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PA CF25 material.

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This post is going to be a bit of a story from researching high temp/strength 3D printing filaments, to modding my Ender 3, successfully printing Carbon Fibre filled Nylon, comparing stiffness to other materials (PLA & ABS) and doing a basic heat deflection test.


I’m currently rebuilding my 91 SE narrow body and want to make numerous brackets, clips and spacers for under bonnet parts using my 3D printer. This way I can design and make exactly what I need.

I’ve been 3D printing for about 2 years now, so it all seemed very possible and achievable, but material choice would be critical for engine parts due to the temperature.

After disappearing down several YouTube wormholes and reading more filament data sheets than is healthy  I realised the typical filament materials like PLA, ABS, ASA and PETG were not going to cut it or be marginal at engine bay temperatures. PLA and ABS have a very sharp glass transition temperature, where it changes from a solid to a rubbery state and can deform.

I’ve printed PLA parts that have deformed when used in a car interior on a hot day.

It was from these videos that I learned about Carbon Fibre filled Nylon filament or PA CF25. This has a 25% Carbon Fibre fill distributed through the Nylon.

Nylon has a very slow glass transition that is helped by the inclusion the the Carbon Fibre. 

In my next post I’ll go though the steps to modify my Ender3 to print PA CF 25


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Printing PA CF25 needs a higher temperature than PLA and ABS, 240 to 260 degC.

The standard hot end on an Ender 3 printer has the PTFE Bowden tube running down into the hot zone. PTFE can start to gas from 260 degC.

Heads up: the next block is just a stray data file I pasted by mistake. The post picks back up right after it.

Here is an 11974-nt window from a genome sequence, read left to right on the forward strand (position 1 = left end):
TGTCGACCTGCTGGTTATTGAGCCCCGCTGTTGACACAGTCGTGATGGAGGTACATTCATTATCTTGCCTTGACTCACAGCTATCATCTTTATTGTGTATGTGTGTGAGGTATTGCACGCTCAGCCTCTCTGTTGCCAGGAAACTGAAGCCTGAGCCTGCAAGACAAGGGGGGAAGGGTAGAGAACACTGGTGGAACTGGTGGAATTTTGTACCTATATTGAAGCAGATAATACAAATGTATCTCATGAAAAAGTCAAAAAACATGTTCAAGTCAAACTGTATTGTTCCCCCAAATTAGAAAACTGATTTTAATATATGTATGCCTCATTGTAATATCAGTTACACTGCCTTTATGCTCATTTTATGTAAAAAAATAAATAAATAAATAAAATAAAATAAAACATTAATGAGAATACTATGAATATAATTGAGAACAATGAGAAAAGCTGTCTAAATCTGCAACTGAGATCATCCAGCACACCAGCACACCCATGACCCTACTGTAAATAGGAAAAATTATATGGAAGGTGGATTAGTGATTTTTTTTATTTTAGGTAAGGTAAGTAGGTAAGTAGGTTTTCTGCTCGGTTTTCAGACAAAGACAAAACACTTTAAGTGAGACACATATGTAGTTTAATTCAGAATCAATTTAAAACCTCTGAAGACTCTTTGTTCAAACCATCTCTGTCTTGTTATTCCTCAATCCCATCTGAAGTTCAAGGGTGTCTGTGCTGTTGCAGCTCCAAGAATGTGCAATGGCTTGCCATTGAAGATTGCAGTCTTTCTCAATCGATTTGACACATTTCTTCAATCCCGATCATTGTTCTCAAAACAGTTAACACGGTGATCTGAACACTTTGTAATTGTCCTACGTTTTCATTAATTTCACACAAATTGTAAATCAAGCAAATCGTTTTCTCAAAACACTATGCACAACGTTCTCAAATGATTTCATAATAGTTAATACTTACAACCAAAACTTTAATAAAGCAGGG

So an all metal hot end is required.

I ordered a Micro Swiss all metal hot end and some 0.6mm A2 stainless nozzles. The latter being needed due to the abrasiveness of the carbon fibre.


Installation took about 30 minutes and uses the original cartridge heater and thermistor and Bowden tube, after cutting it off the old hot end. In fact the Bowden tube was stuck, proving some form of degradation had occurred.

With everything reassembled the new hot end heated up and achieved the target temperature. In some videos it was suggested you need to tune the PID  temperature control coefficients. Mine seems to work just fine, with rapid heating and stable temperature. I checked accuracy with a calibrated thermocouple; no issues there.


Then it was a few test prints in familiar materials to make sure it’s all working.

these came out OK. Some tuning of settings required to get the top layer finishes I have had.


Next post is printing the first PA CF25 part and doing a comparative stiffness test.




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The first part I printed was a simple bridge like beam to use in stiffness and heat deflection tests.


I use ABS for most of my other work, so there’s a draft shield around the part to help reduce warping and layer separation. But this surface demonstrates the finish you get.

This was printed with a 0.3mm layer height.

The surface is Matt with a monotone iridescence as you move the angle of view. Reminiscent of the changing surface on carbon fibre. The layer lines are partially disguised by the surface finish. I’m sure finer layer heights will produce some stunning parts.